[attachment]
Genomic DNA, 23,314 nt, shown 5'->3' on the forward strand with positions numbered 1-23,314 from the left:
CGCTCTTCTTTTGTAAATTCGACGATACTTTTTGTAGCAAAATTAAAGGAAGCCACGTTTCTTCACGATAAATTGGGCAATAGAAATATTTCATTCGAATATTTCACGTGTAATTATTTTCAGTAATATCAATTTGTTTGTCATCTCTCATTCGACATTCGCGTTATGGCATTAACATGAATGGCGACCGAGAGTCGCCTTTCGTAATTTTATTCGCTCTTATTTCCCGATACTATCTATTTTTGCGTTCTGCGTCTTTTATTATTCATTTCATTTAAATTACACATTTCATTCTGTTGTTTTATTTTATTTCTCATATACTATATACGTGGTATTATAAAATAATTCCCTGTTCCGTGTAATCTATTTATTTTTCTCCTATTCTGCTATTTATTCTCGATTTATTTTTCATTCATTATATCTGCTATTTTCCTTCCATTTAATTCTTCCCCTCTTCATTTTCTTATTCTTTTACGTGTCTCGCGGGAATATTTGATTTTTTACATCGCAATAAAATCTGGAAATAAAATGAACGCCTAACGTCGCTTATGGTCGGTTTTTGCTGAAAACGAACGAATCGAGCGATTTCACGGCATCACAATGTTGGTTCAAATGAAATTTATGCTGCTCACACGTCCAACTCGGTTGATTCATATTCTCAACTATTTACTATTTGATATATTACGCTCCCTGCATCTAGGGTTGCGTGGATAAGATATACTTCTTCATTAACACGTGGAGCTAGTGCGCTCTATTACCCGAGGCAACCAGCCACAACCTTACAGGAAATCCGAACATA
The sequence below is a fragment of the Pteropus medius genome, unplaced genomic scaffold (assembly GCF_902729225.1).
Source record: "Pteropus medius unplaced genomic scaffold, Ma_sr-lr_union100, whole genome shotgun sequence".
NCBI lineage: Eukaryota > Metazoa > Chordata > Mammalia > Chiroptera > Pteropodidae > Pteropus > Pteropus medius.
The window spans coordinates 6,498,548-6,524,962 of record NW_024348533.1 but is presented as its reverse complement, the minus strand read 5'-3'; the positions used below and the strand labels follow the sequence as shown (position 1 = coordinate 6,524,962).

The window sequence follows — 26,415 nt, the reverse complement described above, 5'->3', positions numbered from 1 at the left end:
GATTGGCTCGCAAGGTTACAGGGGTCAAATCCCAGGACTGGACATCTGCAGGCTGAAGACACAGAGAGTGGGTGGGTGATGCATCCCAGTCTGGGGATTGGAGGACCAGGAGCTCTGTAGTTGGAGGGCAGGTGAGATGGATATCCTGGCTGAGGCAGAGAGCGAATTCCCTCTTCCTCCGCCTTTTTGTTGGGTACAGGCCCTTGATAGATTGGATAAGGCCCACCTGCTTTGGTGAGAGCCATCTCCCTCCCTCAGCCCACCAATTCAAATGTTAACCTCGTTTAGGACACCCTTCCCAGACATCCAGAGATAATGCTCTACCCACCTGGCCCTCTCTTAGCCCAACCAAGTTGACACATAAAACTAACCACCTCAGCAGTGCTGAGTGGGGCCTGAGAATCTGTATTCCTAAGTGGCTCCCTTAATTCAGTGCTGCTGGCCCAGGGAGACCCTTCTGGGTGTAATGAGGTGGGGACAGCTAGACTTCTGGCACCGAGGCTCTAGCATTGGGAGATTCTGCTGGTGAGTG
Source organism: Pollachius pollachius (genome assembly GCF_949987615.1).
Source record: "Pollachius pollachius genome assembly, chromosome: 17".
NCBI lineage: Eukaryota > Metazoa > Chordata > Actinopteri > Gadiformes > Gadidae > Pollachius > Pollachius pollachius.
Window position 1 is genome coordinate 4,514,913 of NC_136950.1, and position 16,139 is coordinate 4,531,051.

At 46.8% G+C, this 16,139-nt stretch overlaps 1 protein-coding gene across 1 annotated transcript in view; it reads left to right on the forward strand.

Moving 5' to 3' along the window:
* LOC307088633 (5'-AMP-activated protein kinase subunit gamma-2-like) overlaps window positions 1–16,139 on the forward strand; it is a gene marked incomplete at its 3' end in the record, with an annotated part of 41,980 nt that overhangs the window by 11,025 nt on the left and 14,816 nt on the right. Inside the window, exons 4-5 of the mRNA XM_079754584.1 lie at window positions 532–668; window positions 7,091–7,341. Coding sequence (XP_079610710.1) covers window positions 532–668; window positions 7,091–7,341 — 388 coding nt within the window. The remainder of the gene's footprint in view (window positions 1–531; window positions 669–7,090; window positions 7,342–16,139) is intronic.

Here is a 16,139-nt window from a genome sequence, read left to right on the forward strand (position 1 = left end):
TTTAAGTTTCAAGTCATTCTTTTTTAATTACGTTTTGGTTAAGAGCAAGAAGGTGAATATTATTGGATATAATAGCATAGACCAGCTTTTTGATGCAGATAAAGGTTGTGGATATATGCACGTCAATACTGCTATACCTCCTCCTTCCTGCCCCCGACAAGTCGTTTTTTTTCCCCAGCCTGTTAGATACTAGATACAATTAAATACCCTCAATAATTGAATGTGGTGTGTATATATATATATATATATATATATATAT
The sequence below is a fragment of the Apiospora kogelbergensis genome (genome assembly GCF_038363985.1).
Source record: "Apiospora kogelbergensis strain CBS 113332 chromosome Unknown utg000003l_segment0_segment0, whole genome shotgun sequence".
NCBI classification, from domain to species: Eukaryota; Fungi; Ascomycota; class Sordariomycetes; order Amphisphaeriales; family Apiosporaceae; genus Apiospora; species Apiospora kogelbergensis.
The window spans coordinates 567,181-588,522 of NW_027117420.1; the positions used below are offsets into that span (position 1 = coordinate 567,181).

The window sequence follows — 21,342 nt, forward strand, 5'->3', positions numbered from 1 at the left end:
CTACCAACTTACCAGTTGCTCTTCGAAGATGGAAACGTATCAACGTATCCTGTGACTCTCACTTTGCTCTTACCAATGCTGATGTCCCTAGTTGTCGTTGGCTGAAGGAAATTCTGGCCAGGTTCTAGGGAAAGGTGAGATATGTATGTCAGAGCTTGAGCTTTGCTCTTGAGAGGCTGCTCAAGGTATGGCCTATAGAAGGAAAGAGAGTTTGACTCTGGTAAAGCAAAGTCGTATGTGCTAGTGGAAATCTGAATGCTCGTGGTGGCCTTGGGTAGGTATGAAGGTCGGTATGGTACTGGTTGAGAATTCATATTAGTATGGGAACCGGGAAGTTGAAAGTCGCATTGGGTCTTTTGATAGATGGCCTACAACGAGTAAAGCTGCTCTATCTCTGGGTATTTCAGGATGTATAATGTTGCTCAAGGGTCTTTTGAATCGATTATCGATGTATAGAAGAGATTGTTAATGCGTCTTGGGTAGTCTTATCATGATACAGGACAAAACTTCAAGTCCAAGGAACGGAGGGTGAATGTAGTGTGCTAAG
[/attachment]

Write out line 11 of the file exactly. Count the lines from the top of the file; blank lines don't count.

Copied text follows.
NCBI lineage: Eukaryota > Metazoa > Chordata > Actinopteri > Gadiformes > Gadidae > Pollachius > Pollachius pollachius.